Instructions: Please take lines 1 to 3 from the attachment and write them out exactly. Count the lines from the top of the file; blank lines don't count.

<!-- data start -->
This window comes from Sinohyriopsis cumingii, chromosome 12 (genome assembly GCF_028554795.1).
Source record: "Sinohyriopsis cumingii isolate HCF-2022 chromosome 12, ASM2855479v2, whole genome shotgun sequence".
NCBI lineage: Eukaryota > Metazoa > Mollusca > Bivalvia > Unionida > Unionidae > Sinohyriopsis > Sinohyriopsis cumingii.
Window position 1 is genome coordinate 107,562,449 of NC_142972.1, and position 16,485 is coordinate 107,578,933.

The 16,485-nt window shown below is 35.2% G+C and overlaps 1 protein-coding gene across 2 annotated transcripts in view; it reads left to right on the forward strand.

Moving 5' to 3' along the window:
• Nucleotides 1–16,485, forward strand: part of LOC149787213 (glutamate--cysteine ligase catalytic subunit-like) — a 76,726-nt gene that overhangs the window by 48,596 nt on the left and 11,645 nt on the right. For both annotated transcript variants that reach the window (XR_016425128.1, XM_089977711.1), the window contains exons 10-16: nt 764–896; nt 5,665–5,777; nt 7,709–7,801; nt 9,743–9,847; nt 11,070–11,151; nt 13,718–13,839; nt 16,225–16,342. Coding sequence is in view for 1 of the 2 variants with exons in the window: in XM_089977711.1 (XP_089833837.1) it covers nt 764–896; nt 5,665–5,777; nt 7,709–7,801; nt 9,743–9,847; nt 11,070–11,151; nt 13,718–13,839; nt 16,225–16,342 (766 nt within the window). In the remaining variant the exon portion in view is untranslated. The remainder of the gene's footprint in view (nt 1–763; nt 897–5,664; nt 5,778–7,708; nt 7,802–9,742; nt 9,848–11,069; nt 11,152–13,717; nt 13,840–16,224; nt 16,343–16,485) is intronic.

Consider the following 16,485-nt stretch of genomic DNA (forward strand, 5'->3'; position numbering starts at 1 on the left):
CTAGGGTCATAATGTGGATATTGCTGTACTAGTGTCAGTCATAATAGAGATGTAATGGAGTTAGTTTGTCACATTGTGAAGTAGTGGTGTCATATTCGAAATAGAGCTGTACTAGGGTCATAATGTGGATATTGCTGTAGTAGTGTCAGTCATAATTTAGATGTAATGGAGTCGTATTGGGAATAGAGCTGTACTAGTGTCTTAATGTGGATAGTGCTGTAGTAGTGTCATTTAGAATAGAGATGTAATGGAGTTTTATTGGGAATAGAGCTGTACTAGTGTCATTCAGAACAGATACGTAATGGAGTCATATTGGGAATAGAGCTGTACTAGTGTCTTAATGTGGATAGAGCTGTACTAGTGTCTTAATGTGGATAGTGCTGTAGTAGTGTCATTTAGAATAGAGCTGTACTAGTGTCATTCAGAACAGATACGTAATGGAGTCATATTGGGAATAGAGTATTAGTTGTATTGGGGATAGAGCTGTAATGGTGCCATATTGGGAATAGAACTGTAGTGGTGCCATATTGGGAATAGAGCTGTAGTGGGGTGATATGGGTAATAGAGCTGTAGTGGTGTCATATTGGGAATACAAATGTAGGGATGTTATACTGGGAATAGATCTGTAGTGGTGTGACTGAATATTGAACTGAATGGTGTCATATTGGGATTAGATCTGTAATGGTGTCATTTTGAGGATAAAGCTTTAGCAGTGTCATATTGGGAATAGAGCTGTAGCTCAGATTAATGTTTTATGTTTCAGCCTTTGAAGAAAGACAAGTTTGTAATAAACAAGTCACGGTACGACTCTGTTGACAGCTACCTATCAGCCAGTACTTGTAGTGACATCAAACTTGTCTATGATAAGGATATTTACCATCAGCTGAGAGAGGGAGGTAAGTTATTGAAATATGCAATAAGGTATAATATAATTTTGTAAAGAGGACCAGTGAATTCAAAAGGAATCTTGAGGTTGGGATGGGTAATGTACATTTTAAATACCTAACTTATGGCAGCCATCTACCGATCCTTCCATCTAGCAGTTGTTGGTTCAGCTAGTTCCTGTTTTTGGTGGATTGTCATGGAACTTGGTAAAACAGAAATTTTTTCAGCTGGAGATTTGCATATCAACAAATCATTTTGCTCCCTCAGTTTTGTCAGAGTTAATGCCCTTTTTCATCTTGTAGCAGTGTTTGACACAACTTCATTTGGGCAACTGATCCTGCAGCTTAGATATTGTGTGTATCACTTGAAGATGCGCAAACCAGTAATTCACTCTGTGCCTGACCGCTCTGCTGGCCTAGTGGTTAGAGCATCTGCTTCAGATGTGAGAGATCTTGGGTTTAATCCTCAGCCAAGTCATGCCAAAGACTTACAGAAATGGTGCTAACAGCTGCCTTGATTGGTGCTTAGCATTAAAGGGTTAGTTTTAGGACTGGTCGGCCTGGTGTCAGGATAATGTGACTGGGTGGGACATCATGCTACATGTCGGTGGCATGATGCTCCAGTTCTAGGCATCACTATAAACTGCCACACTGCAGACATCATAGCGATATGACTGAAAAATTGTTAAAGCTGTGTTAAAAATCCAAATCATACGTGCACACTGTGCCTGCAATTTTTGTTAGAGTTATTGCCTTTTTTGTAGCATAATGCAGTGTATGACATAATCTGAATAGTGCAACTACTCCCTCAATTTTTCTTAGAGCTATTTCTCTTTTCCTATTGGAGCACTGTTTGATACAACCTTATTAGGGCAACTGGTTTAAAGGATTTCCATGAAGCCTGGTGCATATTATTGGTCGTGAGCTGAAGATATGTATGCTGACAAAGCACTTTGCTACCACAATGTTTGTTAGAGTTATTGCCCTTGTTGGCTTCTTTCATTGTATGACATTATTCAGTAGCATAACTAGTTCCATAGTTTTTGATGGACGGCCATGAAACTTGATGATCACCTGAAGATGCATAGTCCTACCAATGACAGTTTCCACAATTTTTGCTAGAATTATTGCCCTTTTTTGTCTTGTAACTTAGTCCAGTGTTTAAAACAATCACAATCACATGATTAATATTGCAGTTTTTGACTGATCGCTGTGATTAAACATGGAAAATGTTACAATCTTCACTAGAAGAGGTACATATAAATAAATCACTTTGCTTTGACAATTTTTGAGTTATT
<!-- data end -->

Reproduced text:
This window comes from Sinohyriopsis cumingii, chromosome 12 (genome assembly GCF_028554795.1).
Source record: "Sinohyriopsis cumingii isolate HCF-2022 chromosome 12, ASM2855479v2, whole genome shotgun sequence".
NCBI lineage: Eukaryota > Metazoa > Mollusca > Bivalvia > Unionida > Unionidae > Sinohyriopsis > Sinohyriopsis cumingii.